As part of Black History Month, celebrated every February, the US Embassy in Morocco has commemorated Mustafa Zemmouri, known as Estevanico or Estevan the Moor. Zemmouri is believed to be the first Moroccan to ever set foot in America.
Using the story of Estevanico as an illustration of historical links between Morocco and the US, the diplomatic mission celebrated the two centuries of friendship binding the two countries.
“Zemmouri’s story is just one example of the Moroccan presence in the US from over 200 years of friendship,” the embassy wrote.
While he is nearly absent in Moroccan history books, Estevanico is known as a famous explorer and adventurer in Spanish and American books about the expeditions to the “New World.”
Mustafa Zemmouri was born in the port city of Azemmour, on Morocco’s Atlantic coast, in the early 16th century. At the time, the Portuguese Empire controlled the city and sold many locals, including Zemmouri, into slavery in Europe.
The Portuguese sold Zemmouri in the early 1520s to Spanish explorer Andres Dorantes de Carranza. In Spain, the Moroccan man was baptized and given the Christian name Estevanico.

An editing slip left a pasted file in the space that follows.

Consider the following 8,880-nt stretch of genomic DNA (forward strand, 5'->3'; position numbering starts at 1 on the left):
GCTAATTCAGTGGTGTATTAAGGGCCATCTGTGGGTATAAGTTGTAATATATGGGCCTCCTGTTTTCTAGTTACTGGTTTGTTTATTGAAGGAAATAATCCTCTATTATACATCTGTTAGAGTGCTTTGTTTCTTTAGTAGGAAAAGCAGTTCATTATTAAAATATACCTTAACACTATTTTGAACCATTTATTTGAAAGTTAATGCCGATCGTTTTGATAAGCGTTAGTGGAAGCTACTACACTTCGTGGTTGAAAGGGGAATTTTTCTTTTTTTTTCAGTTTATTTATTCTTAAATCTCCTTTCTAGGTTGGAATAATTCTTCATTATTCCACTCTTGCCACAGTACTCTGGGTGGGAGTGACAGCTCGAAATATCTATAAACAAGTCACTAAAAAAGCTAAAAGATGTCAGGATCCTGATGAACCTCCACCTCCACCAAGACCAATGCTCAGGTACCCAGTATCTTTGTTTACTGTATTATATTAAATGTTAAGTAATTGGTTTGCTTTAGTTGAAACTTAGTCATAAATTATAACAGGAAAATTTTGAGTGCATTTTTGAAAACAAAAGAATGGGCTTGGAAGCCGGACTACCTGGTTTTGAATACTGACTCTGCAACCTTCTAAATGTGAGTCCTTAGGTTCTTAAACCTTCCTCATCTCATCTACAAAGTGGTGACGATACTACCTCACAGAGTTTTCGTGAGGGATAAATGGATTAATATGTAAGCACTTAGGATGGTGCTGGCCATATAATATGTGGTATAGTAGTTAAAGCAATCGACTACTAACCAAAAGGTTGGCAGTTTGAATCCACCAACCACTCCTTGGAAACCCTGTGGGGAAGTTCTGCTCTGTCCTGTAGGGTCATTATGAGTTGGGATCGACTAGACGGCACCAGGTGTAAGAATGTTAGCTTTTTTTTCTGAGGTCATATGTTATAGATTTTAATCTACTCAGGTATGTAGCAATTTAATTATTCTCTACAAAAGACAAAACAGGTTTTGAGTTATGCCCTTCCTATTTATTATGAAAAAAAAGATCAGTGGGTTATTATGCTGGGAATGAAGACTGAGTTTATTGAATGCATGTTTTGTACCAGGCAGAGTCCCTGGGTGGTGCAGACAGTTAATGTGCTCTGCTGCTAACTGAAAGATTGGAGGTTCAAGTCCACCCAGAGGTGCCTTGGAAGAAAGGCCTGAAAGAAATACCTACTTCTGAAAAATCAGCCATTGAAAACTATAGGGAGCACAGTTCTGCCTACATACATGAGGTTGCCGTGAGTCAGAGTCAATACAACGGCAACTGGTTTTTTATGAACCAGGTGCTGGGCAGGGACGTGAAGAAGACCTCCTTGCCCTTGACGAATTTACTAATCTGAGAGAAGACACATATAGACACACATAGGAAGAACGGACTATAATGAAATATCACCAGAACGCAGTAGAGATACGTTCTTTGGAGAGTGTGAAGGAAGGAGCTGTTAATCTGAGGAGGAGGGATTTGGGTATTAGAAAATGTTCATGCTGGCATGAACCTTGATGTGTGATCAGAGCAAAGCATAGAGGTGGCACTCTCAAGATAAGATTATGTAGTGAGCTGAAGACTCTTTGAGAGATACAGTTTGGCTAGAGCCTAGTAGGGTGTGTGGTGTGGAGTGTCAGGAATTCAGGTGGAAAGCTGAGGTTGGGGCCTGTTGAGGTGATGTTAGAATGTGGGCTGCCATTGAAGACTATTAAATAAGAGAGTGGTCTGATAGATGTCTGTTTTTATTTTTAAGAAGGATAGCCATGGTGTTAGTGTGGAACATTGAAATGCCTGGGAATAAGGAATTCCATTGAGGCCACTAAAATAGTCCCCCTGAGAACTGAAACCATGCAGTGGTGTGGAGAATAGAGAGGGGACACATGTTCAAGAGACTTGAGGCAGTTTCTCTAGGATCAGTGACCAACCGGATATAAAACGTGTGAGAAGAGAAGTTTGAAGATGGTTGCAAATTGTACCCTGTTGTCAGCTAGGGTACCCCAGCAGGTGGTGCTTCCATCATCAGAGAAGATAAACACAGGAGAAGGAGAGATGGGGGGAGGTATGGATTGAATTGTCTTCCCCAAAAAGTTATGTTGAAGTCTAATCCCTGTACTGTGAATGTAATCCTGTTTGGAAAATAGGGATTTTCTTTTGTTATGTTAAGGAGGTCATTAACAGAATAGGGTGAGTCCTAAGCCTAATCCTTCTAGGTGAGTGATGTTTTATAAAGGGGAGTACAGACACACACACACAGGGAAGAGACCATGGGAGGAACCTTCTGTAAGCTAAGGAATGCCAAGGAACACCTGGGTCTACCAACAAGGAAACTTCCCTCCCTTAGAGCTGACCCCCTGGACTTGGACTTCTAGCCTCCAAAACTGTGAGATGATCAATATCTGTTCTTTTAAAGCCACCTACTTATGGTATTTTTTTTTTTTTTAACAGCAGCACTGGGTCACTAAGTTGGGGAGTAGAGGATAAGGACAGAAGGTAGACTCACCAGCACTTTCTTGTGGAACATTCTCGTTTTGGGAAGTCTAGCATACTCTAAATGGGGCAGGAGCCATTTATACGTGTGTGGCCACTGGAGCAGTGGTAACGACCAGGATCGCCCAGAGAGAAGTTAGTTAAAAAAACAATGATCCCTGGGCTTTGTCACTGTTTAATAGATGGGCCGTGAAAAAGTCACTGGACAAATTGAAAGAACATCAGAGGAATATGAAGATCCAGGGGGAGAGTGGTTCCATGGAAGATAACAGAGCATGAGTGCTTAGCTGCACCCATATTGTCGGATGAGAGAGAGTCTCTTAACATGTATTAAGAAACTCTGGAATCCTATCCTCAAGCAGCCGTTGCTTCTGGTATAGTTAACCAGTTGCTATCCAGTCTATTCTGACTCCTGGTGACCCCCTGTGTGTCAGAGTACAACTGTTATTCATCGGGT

In 1527, Estevanico and Dorantes joined the Narvaez expedition that sought to establish Spanish colonial settlements and garrisons in Florida, southeasternmost modern-day US.
Upon arriving in Florida, Estevanico and Dorantes were among a group that included famous Spanish explorers Alvar Nunez Cabeza de Vaca and Alonso del Castillo Maldonado.
The four men are known as the last survivors of the Narvaez expedition, out of 300 men that arrived in Florida. All the others lost their lives while exploring the rainforests and encountering native tribes.
During their travel along the northern coast of the Gulf of Mexico, Estevanico and his small group were captured and enslaved by native Americans. One tribe in modern-day Texas imprisoned the four survivors for five years.
In 1534, the group escaped inland towards the southwest of modern-day US. For several years, Estevanico and the three Spanish explorers lived among native tribes, serving as “healers.”
The men were known among native Americans as “The Children of the Sun” because they were traveling from the east to the west.
Estevanico was especially gifted in languages. He became fluent in several local dialects and made friends with many native Americans.
It is uncertain how Estevanico died, but many history books suggest he was killed by warriors from a native American tribe called Zuni, located in modern-day New Mexico.
While he began his journey as an unknown slave, Mustafa Zemmouri is today remembered as a brave explorer and as a symbol of the historic roots of relations between Morocco and the US.